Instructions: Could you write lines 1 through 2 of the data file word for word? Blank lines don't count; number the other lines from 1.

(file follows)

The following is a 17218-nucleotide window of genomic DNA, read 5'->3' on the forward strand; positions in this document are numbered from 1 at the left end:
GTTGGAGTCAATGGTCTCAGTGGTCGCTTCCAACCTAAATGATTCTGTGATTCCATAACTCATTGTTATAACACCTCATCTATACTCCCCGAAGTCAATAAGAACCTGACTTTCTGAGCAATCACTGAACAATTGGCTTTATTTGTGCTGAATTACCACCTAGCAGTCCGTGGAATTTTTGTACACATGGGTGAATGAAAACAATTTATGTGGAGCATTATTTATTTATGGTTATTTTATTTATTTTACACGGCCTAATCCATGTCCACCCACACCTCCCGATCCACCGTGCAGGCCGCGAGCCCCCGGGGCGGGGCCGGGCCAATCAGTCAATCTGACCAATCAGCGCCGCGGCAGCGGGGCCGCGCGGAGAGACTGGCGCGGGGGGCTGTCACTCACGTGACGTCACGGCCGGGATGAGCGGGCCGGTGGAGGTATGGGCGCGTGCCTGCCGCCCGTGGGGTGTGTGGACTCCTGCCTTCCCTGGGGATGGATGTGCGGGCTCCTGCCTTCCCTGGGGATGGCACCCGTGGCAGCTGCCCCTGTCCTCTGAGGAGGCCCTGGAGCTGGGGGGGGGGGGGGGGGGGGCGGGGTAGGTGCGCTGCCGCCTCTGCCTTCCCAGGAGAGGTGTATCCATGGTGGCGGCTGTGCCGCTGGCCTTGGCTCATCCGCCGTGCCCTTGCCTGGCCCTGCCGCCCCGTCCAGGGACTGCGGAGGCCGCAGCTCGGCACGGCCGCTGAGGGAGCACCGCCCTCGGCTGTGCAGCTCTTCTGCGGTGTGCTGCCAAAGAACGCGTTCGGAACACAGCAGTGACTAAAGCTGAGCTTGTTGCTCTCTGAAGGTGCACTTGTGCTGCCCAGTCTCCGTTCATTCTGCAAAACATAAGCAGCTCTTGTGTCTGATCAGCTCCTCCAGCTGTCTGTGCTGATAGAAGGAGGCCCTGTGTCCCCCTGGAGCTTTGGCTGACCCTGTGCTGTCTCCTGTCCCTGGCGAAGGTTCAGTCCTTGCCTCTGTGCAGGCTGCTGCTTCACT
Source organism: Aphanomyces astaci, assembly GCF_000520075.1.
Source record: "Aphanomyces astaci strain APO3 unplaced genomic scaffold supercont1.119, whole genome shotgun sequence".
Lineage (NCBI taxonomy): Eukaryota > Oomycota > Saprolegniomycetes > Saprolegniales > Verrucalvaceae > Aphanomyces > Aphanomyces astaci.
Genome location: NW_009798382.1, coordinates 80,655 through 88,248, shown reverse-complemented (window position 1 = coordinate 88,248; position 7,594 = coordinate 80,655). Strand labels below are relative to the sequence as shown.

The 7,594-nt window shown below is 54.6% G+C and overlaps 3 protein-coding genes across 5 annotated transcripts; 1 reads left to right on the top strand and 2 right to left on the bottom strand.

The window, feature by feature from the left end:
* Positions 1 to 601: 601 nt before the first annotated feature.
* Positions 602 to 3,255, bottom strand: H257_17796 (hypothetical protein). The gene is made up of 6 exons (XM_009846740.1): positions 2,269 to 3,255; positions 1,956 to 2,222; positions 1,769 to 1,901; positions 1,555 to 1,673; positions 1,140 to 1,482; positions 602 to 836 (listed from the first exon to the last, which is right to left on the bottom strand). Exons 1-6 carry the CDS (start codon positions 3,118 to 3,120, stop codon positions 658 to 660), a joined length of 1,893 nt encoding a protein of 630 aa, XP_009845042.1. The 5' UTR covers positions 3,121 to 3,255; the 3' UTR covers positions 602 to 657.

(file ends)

The following is a 17218-nucleotide window of genomic DNA, read 5'->3' on the forward strand; positions in this document are numbered from 1 at the left end:
GTTGGAGTCAATGGTCTCAGTGGTCGCTTCCAACCTAAATGATTCTGTGATTCCATAACTCATTGTTATAACACCTCATCTATACTCCCCGAAGTCAATAAGAACCTGACTTTCTGAGCAATCACTGAACAATTGGCTTTATTTGTGCTGAATTACCACCTAGCAGTCCGTGGAATTTTTGTACACATGGGTGAATGAAAACAATTTATGTGGAGCATTATTTATTTATGGTTATTTTATTTATTTTACACGGCCTAATCCATGTCCACCCACACCTCCCGATCCACCGTGCAGGCCGCGAGCCCCCGGGGCGGGGCCGGGCCAATCAGTCAATCTGACCAATCAGCGCCGCGGCAGCGGGGCCGCGCGGAGAGACTGGCGCGGGGGGCTGTCACTCACGTGACGTCACGGCCGGGATGAGCGGGCCGGTGGAGGTATGGGCGCGTGCCTGCCGCCCGTGGGGTGTGTGGACTCCTGCCTTCCCTGGGGATGGATGTGCGGGCTCCTGCCTTCCCTGGGGATGGCACCCGTGGCAGCTGCCCCTGTCCTCTGAGGAGGCCCTGGAGCTGGGGGGGGGGGGGGGGGGGGCGGGGTAGGTGCGCTGCCGCCTCTGCCTTCCCAGGAGAGGTGTATCCATGGTGGCGGCTGTGCCGCTGGCCTTGGCTCATCCGCCGTGCCCTTGCCTGGCCCTGCCGCCCCGTCCAGGGACTGCGGAGGCCGCAGCTCGGCACGGCCGCTGAGGGAGCACCGCCCTCGGCTGTGCAGCTCTTCTGCGGTGTGCTGCCAAAGAACGCGTTCGGAACACAGCAGTGACTAAAGCTGAGCTTGTTGCTCTCTGAAGGTGCACTTGTGCTGCCCAGTCTCCGTTCATTCTGCAAAACATAAGCAGCTCTTGTGTCTGATCAGCTCCTCCAGCTGTCTGTGCTGATAGAAGGAGGCCCTGTGTCCCCCTGGAGCTTTGGCTGACCCTGTGCTGTCTCCTGTCCCTGGCGAAGGTTCAGTCCTTGCCTCTGTGCAGGCTGCTGCTTCACT